Studies In Folk-song And Popular Poetry

An Extensive Investigation Into The Sources And Inspiration Of National Folk Song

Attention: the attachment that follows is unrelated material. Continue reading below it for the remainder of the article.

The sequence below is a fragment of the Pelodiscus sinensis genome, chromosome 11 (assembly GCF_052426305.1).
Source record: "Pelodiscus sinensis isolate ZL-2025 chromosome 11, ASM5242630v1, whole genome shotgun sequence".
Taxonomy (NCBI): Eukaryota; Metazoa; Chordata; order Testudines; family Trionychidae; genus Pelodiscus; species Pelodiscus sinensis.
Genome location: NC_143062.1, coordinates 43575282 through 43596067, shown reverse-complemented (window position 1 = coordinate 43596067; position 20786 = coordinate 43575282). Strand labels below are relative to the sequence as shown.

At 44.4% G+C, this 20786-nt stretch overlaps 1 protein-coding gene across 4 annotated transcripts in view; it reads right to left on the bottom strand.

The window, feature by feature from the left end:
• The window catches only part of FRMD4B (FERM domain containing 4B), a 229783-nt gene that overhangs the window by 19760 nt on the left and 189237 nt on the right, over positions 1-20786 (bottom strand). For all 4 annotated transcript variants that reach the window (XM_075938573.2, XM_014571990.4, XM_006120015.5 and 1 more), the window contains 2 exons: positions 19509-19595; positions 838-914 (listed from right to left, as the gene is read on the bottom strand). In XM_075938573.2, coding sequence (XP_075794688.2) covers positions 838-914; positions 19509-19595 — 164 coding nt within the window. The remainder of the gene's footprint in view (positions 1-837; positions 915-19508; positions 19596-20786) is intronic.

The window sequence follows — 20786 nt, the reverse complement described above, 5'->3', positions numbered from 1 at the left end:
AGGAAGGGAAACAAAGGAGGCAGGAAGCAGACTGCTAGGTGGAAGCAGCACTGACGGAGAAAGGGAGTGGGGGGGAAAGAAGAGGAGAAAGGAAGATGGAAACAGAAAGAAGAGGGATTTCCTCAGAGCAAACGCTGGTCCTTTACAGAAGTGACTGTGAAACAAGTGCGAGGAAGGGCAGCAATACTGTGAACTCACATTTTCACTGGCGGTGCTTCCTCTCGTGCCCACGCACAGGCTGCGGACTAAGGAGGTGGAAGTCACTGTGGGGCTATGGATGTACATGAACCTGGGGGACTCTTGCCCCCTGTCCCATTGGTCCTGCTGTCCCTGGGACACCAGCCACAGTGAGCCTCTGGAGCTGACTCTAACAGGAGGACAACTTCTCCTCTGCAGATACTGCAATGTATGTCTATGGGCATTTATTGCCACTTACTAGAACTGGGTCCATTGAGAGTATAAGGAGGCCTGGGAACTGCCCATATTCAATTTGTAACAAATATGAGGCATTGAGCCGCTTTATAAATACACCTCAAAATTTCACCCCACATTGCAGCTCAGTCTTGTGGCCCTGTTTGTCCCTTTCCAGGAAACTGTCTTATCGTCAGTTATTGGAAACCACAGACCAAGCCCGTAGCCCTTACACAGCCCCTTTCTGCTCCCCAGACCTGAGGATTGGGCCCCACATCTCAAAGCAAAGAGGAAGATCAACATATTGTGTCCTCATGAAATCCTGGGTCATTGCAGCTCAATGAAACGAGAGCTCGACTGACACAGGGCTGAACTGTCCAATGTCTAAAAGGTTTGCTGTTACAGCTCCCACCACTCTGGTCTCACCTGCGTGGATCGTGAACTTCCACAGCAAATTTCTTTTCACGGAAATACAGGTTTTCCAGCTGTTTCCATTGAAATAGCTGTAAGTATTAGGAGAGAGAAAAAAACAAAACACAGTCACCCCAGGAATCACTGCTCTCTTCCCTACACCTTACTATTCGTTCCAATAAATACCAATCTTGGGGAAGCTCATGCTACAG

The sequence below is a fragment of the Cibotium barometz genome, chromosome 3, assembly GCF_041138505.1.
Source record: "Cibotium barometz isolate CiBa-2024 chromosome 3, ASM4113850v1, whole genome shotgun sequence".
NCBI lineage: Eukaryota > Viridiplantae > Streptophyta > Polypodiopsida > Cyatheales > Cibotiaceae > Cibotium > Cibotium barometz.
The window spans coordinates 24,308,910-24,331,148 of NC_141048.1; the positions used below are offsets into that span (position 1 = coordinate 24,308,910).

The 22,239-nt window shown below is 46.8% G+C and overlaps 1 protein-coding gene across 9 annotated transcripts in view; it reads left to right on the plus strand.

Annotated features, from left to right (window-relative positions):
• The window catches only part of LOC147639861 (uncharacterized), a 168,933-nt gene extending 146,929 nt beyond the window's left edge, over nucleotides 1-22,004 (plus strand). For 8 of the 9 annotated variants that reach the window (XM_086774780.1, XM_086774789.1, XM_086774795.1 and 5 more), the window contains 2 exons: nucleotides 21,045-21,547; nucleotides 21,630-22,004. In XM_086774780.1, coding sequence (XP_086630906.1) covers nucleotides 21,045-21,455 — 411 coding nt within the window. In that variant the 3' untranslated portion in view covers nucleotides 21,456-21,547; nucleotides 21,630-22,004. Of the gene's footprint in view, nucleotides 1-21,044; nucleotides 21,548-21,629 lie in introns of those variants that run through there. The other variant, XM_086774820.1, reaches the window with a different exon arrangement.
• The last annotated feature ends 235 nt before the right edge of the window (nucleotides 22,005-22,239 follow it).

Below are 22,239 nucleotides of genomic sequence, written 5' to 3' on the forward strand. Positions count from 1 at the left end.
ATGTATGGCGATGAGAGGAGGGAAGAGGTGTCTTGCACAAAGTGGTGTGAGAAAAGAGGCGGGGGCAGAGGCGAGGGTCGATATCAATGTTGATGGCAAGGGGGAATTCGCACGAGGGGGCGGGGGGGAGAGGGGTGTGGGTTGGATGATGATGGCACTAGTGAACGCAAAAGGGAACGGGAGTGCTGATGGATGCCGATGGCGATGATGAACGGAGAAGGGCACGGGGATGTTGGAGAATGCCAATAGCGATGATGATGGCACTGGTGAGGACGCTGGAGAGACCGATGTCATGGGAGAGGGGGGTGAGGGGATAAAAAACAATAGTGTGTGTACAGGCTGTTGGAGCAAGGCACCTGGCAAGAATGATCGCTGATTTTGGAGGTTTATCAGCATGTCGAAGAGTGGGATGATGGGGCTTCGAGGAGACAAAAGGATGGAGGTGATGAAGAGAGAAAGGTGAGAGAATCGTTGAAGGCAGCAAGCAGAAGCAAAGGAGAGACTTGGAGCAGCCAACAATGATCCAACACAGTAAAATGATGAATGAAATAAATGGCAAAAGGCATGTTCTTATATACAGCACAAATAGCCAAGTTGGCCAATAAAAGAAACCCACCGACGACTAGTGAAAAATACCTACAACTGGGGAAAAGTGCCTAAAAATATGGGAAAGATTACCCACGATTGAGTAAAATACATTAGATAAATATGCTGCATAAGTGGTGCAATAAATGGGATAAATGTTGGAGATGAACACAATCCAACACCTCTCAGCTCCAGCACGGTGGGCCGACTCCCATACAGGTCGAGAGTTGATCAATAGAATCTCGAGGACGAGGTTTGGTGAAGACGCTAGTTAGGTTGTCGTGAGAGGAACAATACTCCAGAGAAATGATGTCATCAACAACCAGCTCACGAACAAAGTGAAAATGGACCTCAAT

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are simply stage costumes drawn from the theatri­cal wardrobe. Even the beggar with his rags too artistically draped suggests the painter's model. So there must be the element of reality in their defects before the folk-songs can be accepted as really genuine, and it adds a power and even a liter­ary effect to them, which in its peculiar flavor the most accomplished literary art cannot produce. We seem to hear the speech of living men, to feel the thoughts of simple hearts through the imper­fect utterance, and to experience all the flavor of actual and homely life. The pieces in the Son-niou collected by M. Luzel have all this quality. They have the coarse material and the patches of garments actually worn, and their charm is due to their native picturesqueness and originality. There is no false sentiment, however deep the feeling, and the homely thoughts are expressed in homely phrases, with natural imagery drawn from the as­pect of nature about them and their avocations in life. Their standard of conventionality in speech differs from that of polite society, and there are words and phrases which smack of a coarse and natural life, but they are, nevertheless, singularly pure in thought, and show the soundness and hon­esty of the Breton character, as well as its tender­ness and warmth of affection. If not great refine­ment, there is great depth of feeling, and actual
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